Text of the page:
I am interested in how computers work but I have no idea how the concept of 0's and 1's converts to making possible for people to control a computer by programming. I would like to understand from very fundamental levels of computer and continue studying more in depth until I am satisfied. Where should I start? Is there a name for this topic? What books should I read?

**Edit: This was my first post and I think I got a lot of good suggestions on where to start. I will be looking up all the answers posted here. Thanks a lot for everyone who answered on this post.

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    $\begingroup$ nand2tetris.org $\endgroup$ Commented Jun 6, 2020 at 9:34
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    $\begingroup$ ... not to mention abstraction. $\endgroup$ Commented Jun 6, 2020 at 14:46
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    $\begingroup$ In addition to NAND2tetris, eater.net/6502 is a good video introduction to how binary code is executed by physical hardware, and also how an assembler works. You can even buy a kit and follow along, for better understanding. If you want to learn about programming languages, SICP has a project where you create a Scheme interpreter from scratch. And compilers are a natural next step once you have an interpreter. $\endgroup$ Commented Jun 6, 2020 at 22:52
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    $\begingroup$ nandgame.com is a free “game” version of NAND 2 Tetris, if lectures aren’t your style. $\endgroup$ Commented Jun 6, 2020 at 22:54
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    $\begingroup$ @D.W. I can hardly agree this question is a duplicate of the other one. This one is about "where to start?", while the other one is about "how computers work?". None of the answers here fits for the other question, while the answers to the other question can hardly fit for this question. $\endgroup$
    – John L.
    Commented Jun 7, 2020 at 1:51

3 Answers 3


Three books:

1. Code: The Hidden Language of Computer Hardware and Software by Charles Petzold

Using everyday objects and familiar language systems such as Braille and Morse code, author Charles Petzold weaves an illuminating narrative for anyone who’s ever wondered about the secret inner life of computers and other smart machines.

2. But How Do It Know by J. Clark Scott

But How Do It Know? really explains how computers work. They are far simpler than anyone has ever permitted you to believe. It contains everything you need to know, and nothing you don't need to know. No technical background of any kind is required.

3. Elements of Computing Systems by Noam Nisan and Shimon Schocken.

Available online to read for free, and also as a free video course by the authors on Coursera: Part 1, Part 2 famously called Nand To Tetris. The course website is nand2tetris.org. While the first 2 books can be read through, this has exercise that you must go through to understand the material. A pre-requisite of a basic programming course in any language.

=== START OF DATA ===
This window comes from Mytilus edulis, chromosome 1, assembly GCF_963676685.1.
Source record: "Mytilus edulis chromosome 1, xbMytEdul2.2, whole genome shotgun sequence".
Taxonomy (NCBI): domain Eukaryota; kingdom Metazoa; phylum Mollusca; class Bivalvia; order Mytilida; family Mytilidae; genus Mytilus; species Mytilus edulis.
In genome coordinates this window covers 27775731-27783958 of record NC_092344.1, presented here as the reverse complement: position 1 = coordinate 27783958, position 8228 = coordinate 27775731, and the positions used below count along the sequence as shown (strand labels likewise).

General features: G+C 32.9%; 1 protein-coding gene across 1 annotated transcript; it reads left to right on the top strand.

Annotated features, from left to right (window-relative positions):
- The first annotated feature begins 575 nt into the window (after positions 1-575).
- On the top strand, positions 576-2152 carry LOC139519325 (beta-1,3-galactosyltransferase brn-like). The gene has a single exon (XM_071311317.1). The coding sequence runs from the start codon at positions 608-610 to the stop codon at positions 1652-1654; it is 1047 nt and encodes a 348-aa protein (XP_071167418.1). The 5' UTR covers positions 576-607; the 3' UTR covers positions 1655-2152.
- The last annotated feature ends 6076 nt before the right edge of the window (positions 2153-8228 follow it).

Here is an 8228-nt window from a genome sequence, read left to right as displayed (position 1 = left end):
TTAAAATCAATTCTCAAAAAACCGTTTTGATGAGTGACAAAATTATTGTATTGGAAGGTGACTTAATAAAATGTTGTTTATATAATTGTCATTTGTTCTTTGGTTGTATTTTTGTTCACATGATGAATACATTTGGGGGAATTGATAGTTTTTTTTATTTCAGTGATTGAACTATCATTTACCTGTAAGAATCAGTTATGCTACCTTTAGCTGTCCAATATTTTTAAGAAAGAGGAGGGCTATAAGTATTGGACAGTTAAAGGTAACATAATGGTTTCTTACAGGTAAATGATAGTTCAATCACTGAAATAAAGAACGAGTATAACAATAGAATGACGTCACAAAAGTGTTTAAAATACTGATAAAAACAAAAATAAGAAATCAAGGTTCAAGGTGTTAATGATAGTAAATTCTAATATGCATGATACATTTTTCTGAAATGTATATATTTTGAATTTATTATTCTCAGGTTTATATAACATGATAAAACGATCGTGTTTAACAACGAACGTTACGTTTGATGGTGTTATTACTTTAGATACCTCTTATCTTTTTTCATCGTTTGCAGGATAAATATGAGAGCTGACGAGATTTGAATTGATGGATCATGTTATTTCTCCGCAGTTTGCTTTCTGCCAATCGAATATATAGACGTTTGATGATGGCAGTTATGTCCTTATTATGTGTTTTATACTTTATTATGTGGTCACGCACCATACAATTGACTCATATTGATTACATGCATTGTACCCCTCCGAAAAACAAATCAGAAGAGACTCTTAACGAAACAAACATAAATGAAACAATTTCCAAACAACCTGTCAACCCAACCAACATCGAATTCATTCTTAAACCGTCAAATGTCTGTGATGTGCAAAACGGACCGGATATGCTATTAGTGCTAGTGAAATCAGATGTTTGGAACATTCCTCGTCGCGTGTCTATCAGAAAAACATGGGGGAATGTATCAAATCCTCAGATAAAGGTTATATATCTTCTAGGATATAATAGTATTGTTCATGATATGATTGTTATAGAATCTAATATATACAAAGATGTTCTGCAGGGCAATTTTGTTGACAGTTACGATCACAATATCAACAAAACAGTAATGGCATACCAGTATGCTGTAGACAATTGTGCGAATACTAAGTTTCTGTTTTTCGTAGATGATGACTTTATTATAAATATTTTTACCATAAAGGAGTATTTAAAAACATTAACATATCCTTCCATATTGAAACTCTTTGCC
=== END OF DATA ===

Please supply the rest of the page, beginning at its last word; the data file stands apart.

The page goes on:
I recommend picking either of 1 or 2 and then proceeding to 3. Code is more detailed, but How Do it know covers a bit more topics. Both the first books cover fairly similar ground, which is mostly the first half of the nand2tetris course.


You're asking a very broad question that isn't particularly easy to answer "correctly".

What you are describing is what you learn if you follow through with a degree in computer science or maybe more precisely in electrical engineering and computer science.

So I would recommend you to do exactly that: Go to you favorite university websites and look up what the content of a degree in EE/CS is.

For example, I've heard that MIT has a degree in EECS, so I looked it up, and found a long list of courses.

There I found a course called 6.01 — Introduction to Electrical Engineering and Computer Science I which even has a downloadable lecture notes document:

6.01 Course Notes, Spring 2011 (PDF - 4.9MB)

in which the basics of circuits are covered in Chapter 1.

Summa summarum you're asking for what goes into a degree in electrical engineering and computer science, and the best way to find the answer to that is to go to the source.

Universities and schools exist for a reason. :)


Depending on how narrow we understand the question, the answer might be (parts of) a single university course instead of a whole degree.

A course on the design of digital circuits as taught at ETH Zurich includes how to get from boolean logic (i.e. conceptual ones and zeros, but not their physical implementation) to modern computers that you can program - although only in assembly, i.e. a very simple programming language. The link goes to a lecture website including recorded lectures and practice material.

To get from physics to the boolean logic (conceptual zeros and ones) you would need an electrical engineering or even physics course (depending on the level of detail you want) on semi conductors and transistors in particular.

To go from the simple programming language to more advanced ones you would need a course on compiler design like this one.


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